Second, I have damage limitation to consider. When I have been without sensual touch (as opposed to squashed against other commuters) for an extended period of time, the slightest holding of hands sends hormones rushing round my bloodstream and turns me into an idiot. I realise what I have been missing, I notice the emotional greyness of the skies I live under. And then the come-down happens. I don't know about you, but for me disappointment is a physical feeling, doubtless caused by nasty chemicals some gland squirts into my bloodstream at that moment when I understand that what I was hoping was going to happen, isn't going to. If you have no idea what I'm talking about, you have never really wanted anything enough. The aftertaste of disappointment is bitterness, often at myself and the world. When I was younger, I couldn't avoid all this and had to live with it, but at my age, I can and don't have to.

Third, who is she going to be? I have reached the point that all men eventually come to where, due to age, fading looks, slowing energy and insufficient disposal income to show a girl a good time, I want what I can't get and don't want what's left - assuming either group would want me.

I'm a man. I will go to my grave wanting the physical company of women because that's what it means to be a (heterosexual) man. Which means I have a few years of numbness-by-choice and occasional sharp jabs of regret and pain. I reserve the right to bitch and moan about this - you can exercise the right not to read to the end of the paragraph.

I would reverse this attitude tomorrow if God pushed a willing and not obviously alarming someone into my path. (And, by the way, if I thought He wasn't kidding.) But I have a limited amount of energy and I need most of it for the day job, exercise and chores. I don't have enough left over for low-expected-payoff activities like finding someone who will be kind enough to let me take them out on a date, which means, that they would also be crazy enough to find me sexually acceptable (attractive is probably asking too much).

And then there's the not-so-pretty side of all this. Which is around what I really get out of "relationships", sex and similar stuff. But I will leave that for later. Possibly much later.

Monday, 19 September 2011

Things I Saw Where I Lived and Walked: Foley and Titchfield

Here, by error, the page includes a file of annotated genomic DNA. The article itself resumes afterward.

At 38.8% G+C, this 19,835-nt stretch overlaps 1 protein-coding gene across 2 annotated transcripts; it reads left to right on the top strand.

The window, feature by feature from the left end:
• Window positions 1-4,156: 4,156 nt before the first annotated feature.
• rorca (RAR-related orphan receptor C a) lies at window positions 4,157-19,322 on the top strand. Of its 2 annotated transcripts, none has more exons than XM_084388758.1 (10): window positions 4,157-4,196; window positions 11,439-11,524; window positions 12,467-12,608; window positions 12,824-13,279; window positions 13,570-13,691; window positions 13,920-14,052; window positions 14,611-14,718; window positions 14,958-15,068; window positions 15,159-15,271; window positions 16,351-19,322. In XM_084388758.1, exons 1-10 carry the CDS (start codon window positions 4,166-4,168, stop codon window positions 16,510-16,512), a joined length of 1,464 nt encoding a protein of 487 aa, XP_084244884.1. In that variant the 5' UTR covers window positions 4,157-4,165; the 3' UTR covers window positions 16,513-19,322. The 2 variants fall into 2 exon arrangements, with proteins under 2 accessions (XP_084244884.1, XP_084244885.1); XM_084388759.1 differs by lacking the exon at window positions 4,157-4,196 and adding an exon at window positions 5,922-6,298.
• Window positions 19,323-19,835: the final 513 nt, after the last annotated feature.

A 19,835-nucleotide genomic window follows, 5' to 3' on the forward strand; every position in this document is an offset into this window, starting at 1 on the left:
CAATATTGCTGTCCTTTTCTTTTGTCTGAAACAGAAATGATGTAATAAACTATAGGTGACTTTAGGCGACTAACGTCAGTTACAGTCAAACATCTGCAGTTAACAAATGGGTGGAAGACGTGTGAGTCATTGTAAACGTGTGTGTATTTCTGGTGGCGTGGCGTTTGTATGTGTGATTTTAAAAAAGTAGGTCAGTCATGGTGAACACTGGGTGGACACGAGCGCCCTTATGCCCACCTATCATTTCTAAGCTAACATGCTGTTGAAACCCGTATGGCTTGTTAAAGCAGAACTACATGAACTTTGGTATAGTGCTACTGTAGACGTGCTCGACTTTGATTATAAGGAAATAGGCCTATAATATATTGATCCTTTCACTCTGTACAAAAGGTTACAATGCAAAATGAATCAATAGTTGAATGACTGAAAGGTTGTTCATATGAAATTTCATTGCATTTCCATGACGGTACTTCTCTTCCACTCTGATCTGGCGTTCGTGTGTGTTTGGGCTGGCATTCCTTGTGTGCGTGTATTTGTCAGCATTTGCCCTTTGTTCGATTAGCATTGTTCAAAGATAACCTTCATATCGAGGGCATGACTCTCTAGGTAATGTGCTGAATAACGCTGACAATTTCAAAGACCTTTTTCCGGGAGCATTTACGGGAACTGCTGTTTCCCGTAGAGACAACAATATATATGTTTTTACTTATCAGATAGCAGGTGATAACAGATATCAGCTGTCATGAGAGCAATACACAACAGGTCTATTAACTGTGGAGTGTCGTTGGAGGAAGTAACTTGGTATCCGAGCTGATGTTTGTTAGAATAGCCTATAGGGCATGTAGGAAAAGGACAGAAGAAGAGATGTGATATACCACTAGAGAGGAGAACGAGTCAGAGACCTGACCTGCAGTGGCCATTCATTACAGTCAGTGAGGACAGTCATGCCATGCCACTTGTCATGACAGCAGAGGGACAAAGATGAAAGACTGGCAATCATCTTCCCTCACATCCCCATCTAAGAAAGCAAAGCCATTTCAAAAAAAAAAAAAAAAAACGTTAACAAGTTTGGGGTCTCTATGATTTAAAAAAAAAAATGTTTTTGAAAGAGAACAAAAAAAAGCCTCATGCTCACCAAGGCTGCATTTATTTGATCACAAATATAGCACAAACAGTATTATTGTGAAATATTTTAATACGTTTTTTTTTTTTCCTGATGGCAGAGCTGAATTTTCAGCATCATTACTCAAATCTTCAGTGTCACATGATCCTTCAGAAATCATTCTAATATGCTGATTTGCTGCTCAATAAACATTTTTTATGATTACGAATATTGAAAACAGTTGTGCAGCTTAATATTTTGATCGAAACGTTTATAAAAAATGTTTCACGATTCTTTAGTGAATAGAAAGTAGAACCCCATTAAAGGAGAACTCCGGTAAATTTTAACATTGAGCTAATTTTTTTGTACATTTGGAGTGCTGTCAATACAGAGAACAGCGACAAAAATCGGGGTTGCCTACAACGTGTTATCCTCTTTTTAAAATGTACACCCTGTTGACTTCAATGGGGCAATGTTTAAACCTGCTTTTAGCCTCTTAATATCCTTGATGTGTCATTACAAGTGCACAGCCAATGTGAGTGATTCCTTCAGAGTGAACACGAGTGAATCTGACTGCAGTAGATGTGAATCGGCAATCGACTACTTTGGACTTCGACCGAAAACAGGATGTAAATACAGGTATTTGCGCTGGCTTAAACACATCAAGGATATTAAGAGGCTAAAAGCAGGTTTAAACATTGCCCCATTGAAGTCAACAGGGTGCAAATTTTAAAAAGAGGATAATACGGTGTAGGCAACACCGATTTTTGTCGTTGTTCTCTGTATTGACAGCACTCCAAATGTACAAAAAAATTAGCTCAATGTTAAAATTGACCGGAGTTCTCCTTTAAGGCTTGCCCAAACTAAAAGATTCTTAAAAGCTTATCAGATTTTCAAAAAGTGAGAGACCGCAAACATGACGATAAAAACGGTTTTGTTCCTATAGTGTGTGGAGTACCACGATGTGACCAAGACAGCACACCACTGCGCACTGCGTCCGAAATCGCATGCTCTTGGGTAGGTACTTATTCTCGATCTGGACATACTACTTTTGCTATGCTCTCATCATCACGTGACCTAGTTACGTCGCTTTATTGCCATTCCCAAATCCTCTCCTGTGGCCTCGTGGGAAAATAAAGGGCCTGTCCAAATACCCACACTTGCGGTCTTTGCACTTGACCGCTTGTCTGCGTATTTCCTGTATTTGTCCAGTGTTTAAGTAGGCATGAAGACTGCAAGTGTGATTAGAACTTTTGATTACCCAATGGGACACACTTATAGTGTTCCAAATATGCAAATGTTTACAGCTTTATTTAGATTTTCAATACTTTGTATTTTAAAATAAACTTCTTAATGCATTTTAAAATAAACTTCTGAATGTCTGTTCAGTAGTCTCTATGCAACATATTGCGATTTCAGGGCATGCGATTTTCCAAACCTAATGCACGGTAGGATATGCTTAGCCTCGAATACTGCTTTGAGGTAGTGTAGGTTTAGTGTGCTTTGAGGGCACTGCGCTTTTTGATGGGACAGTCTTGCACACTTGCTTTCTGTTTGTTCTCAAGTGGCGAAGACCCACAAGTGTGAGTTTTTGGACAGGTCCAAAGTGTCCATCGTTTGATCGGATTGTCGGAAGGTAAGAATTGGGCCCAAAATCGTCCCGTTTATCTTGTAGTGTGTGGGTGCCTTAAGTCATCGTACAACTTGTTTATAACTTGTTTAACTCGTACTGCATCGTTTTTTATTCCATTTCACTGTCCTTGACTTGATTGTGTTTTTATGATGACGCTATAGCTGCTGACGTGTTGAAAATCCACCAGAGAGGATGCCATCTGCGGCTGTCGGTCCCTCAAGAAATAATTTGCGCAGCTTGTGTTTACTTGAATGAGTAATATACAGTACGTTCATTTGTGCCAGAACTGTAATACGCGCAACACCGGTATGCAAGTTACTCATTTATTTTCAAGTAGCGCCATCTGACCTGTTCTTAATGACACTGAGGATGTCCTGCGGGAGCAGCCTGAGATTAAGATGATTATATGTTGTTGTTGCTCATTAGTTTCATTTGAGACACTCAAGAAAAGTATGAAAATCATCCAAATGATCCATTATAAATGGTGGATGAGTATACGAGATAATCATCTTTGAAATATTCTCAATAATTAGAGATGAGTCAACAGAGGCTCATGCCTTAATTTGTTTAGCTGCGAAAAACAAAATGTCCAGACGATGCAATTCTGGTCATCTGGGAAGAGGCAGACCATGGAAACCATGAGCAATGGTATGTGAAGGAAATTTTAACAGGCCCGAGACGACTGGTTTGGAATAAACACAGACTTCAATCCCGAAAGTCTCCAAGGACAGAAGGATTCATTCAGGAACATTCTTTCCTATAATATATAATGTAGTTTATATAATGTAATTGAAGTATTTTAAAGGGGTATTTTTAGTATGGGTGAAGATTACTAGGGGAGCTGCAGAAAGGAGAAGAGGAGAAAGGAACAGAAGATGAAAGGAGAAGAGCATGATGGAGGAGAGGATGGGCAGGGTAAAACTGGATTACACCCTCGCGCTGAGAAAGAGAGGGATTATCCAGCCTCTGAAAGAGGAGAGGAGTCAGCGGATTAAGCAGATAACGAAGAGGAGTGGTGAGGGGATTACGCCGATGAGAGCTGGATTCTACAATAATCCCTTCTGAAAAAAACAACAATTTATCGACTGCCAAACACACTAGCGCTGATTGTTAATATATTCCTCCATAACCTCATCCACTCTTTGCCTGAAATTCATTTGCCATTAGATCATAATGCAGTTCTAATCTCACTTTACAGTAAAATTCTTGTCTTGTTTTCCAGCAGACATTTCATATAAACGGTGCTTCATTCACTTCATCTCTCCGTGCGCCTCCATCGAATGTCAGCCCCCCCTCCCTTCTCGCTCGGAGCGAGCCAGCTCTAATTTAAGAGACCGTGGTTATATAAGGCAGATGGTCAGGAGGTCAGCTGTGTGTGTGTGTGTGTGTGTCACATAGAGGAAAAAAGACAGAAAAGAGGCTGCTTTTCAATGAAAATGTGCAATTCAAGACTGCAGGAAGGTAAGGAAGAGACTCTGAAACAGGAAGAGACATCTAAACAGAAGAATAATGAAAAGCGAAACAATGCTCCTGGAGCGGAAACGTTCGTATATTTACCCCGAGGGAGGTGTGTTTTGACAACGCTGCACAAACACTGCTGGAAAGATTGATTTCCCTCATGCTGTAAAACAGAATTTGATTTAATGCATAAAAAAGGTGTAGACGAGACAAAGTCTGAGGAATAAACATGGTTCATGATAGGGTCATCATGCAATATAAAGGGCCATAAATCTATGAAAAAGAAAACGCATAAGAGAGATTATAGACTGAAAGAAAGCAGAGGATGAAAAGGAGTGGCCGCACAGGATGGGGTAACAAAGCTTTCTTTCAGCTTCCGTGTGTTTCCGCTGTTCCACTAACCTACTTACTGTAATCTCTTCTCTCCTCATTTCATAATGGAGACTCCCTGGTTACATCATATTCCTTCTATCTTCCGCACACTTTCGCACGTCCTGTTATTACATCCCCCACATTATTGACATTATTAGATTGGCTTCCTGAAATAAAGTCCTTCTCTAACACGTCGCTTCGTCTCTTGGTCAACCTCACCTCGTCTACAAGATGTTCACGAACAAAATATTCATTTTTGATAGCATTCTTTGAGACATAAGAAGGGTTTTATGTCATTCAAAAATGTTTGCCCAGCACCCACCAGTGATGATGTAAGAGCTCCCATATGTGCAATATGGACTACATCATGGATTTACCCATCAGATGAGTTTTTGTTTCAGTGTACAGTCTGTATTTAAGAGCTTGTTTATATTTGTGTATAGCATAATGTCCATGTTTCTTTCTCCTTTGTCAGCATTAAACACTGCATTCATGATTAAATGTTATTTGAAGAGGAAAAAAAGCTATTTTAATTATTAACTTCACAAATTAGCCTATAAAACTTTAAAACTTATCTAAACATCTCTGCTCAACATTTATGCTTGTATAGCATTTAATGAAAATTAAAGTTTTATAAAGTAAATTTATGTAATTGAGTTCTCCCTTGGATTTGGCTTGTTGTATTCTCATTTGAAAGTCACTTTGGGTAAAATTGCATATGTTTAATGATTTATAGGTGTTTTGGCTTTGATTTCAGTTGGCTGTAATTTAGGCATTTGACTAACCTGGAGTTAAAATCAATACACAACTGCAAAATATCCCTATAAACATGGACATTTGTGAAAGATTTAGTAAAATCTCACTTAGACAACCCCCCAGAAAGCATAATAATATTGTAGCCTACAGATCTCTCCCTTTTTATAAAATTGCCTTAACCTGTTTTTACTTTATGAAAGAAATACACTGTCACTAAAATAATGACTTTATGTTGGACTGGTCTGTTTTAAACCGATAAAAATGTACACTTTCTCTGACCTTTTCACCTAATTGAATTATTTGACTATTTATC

My walk from the office to Harley Street, where my osteopath Taj Deoora, has her clinic, takes me through that sort-of-garment district / sort-of-media-district between Oxford Street and Euston Road, and Tottenham Court Road and Great Portland Street. This corner, Foley Street and Great Tichfield Street, seems to be the local watering-hole. I've passed Sergio's at a number of different times and it is always busy, and always with people who look like they are having extended business lunches.

Wednesday, 14 September 2011

Pavement Graffiti, York Road SE1

I have no idea who spray-painted this diagram of the cables under the pavement - and how they found out - but I wonder if they were / are a graff artist in their spare time. There's a sureness of touch and sense of proportion about the lines and the colours that you just don't expect to find in a regular roadworks.

Wednesday, 7 September 2011

Go Ahead John: The Music of John McLaughlin

I recently finished reading Go Ahead John: The Music of John McLaughlin, by Paul Stump. Half-way through I was confirmed in what I have been afraid of saying out loud for many, many years. Before I do, I accept and agree totally that John McLaughlin is the most virtuoso plectrum guitar player who will ever live. I heard him play on Bitches Brew and thought "no-one can play that fast", and when I saw the McLaughlin-de Lucia-diAmiola Trio play on TV, I knew no-one could play that fast. I actually saw the Tony Williams Lifetime play, at the Fairfield Halls, Croydon. It was loud, it was fast, it was utterly, utterly, totally and completely unmusical.

The anti-McLaughlin is Neil Young, who is famous for, amongst other things, playing solos that consist of one note. But it's the right note, and it's played the right way, each time. That's musicality. Here's the Mahavishnu Orchestra on Meeting of The Spirits...